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Vulnerability vs. Resilience

In preparing for my oral exams, I've been thinking about one of the classic questions -- what's the difference between resilience and vulnerability? My answer runs something like this:

First, we need to define the two terms as they're used in the human-environment literature. Both address the question of the impacts of a disturbance on a human or ecological system. Resilience refers to how far a system can be pushed and still bounce back to its old equilibrium. Vulnerability refers to how much impact a given degree of disturbance will have on a system.

1. The two terms are inverses. This is the most common -- and to many, the only -- difference. A vulnerable system lacks resilience, and a resilient system is not very vulnerable. This is true, to some extent. In particular, their moral valence is inverse -- vulnerability is bad, while resilience is good. This is a result of these terms' use mostly in research on environmental and technological hazards, where the interesting changes in the system are the negative ones (forests and houses being flattened by a hurricane, for example). Researchers in the resilience community, however, have pointed out the possible benefits of a lack of resilience -- a process akin to Schumpeterian "creative destruction" that clears out old structures and allows fresh building.

2. The two terms use different types of scales, and imply different visions of the world. Resilience describes a limit -- push the system up to this limit and it will always bounce back, but push it just a bit farther and it will settle into a quite different equilibrium (or disintegrate altogether). This is a categorical type of measurement. Vulnerability, on the other hand, is a continuous measure -- for any amount of disturbance, there is a corresponding degree of change wrought on the system. Thus the idea of resilience is designed for a system that has several discrete equilibrium points (as well as conditions of system destruction) to which the system will gravitate. On the other hand, vulnerability works well for a linear system.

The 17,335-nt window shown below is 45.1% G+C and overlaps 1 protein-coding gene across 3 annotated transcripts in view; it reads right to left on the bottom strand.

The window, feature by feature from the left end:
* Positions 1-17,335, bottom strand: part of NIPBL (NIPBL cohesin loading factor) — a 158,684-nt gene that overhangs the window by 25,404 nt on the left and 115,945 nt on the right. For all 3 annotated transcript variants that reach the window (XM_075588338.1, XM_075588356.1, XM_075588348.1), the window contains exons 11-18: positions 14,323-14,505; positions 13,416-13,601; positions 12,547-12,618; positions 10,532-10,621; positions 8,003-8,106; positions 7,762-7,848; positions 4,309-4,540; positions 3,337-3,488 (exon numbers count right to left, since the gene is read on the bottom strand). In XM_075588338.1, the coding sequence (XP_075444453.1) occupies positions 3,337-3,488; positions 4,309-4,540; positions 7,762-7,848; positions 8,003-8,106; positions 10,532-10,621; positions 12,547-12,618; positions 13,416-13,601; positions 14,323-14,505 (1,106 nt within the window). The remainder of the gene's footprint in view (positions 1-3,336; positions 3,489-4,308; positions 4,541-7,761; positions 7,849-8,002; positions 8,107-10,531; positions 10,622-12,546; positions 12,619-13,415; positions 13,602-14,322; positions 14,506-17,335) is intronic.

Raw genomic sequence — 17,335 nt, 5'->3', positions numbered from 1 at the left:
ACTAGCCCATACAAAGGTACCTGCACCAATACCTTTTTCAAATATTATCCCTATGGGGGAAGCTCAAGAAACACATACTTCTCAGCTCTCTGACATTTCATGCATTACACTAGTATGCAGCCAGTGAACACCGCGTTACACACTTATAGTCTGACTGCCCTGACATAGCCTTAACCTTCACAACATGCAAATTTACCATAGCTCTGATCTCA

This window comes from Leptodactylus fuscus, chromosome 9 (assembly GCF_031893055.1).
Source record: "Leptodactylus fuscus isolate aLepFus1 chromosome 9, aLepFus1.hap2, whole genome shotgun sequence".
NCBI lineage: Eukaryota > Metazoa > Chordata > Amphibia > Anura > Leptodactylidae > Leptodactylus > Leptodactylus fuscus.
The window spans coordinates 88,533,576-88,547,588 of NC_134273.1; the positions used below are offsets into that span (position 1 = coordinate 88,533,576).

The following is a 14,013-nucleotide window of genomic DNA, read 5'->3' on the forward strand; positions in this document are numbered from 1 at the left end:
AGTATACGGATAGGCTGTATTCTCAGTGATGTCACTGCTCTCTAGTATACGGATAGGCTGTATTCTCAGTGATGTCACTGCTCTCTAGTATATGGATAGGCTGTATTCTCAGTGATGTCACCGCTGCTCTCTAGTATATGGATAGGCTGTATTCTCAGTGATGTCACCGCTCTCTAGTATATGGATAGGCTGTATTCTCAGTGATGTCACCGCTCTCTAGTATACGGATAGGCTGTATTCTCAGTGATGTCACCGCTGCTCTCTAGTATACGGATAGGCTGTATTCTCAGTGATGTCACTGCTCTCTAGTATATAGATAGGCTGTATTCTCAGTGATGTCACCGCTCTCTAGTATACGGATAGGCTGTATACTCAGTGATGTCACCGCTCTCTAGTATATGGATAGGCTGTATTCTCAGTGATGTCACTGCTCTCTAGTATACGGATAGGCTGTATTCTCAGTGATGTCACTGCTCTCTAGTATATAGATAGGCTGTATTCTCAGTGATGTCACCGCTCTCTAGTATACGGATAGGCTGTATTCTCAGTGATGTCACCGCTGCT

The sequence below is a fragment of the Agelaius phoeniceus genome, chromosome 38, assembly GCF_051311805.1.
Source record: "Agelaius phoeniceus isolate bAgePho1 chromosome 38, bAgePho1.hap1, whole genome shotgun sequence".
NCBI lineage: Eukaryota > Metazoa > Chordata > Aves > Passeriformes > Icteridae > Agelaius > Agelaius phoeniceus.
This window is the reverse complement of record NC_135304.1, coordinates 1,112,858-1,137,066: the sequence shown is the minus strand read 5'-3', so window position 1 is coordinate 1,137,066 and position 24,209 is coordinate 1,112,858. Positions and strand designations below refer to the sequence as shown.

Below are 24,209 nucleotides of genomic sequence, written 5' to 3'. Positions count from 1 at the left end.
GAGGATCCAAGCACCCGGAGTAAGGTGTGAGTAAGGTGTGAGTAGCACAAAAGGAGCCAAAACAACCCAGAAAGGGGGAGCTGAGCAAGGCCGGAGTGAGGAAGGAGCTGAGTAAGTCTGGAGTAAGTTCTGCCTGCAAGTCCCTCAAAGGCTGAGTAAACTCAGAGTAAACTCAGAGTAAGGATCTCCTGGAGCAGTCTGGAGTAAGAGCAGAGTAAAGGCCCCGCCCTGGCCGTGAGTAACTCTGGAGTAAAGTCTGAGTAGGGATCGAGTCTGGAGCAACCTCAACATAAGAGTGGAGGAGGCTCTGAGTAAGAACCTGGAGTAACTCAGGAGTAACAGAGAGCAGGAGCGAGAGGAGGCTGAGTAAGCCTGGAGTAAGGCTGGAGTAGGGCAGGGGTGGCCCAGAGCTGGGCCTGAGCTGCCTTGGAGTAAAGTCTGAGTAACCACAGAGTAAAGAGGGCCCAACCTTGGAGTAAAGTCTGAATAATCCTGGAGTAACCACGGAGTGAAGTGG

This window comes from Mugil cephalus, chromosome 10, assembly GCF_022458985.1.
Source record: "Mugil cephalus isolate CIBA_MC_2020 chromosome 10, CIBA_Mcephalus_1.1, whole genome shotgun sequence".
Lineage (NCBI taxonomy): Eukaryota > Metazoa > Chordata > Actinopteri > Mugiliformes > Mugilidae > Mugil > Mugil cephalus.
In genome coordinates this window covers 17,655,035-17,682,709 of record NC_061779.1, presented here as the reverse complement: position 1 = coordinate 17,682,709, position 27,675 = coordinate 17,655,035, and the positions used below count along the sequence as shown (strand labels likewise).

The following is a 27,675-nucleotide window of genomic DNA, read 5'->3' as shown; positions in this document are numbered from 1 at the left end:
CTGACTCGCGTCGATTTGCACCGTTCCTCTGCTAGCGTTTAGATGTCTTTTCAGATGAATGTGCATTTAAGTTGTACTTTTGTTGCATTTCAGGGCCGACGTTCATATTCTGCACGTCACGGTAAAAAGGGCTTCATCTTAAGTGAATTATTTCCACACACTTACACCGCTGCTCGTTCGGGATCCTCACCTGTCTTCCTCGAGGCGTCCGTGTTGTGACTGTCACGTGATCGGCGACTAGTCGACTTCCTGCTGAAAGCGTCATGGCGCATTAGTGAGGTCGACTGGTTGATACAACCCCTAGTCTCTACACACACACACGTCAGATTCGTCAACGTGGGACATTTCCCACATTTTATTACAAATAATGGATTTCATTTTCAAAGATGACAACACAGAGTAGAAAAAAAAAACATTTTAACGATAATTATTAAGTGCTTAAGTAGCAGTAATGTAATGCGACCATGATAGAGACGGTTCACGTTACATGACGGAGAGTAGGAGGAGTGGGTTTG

3. Vulnerability is a broader concept. In determining the vulnerability of a system, you must consider both its ability to spring back from disturbance (i.e., its resilience) as well as its resistance to being disturbed. Consider two towns on a hurricane-prone coast. Both towns will collapse (perhaps because the local economy becomes unviable and thus the remaining residents move away) if 50% of the houses are destroyed by a single storm. Yet perhaps for Northtown, a category 3 hurricane would be sufficient to destroy 50% of the houses, whereas Southboro has been blessed with better architects and thus only a category 5 storm will be sufficient to destroy 50% of its houses. Both towns have equal resilience, yet Northtown is clearly more vulnerable, because it has less resistance.

4. Resilience has a built-in time frame, whereas the apparent vulnerability of a system is dependent on the post-disturbance time. Resilience implies the existence of discrete equilibrium points. Thus, to determine a system's resilience, you simply wait for it to arrive at an equilibrium, and then look at whether it's the same as the starting point. With respect to vulnerability, however, it's not clear when the springing-back process can be considered to be finished. In the immediate aftermath of a hurricane, some people may seem to have been extremely vulnerable, as they've lost all their posessions. But if you come back a year later, they may be back where they started (or even better off) because they got a check from the insurance company or rich uncle Phil. On the other hand, in the immediate aftermath the local store may look like it did great, since it was the only undamaged store and thus business is booming. But a year later, enough people may have given up and moved away that the store is facing bankruptcy due to a lack of customers.

None of this is meant to imply that there's a choice to be made between these two concepts, and that one must be a partisan of one side or the other. Each is useful for analyzing different questions, and a clarification such as the above is useful in deciding when each is most applicable.


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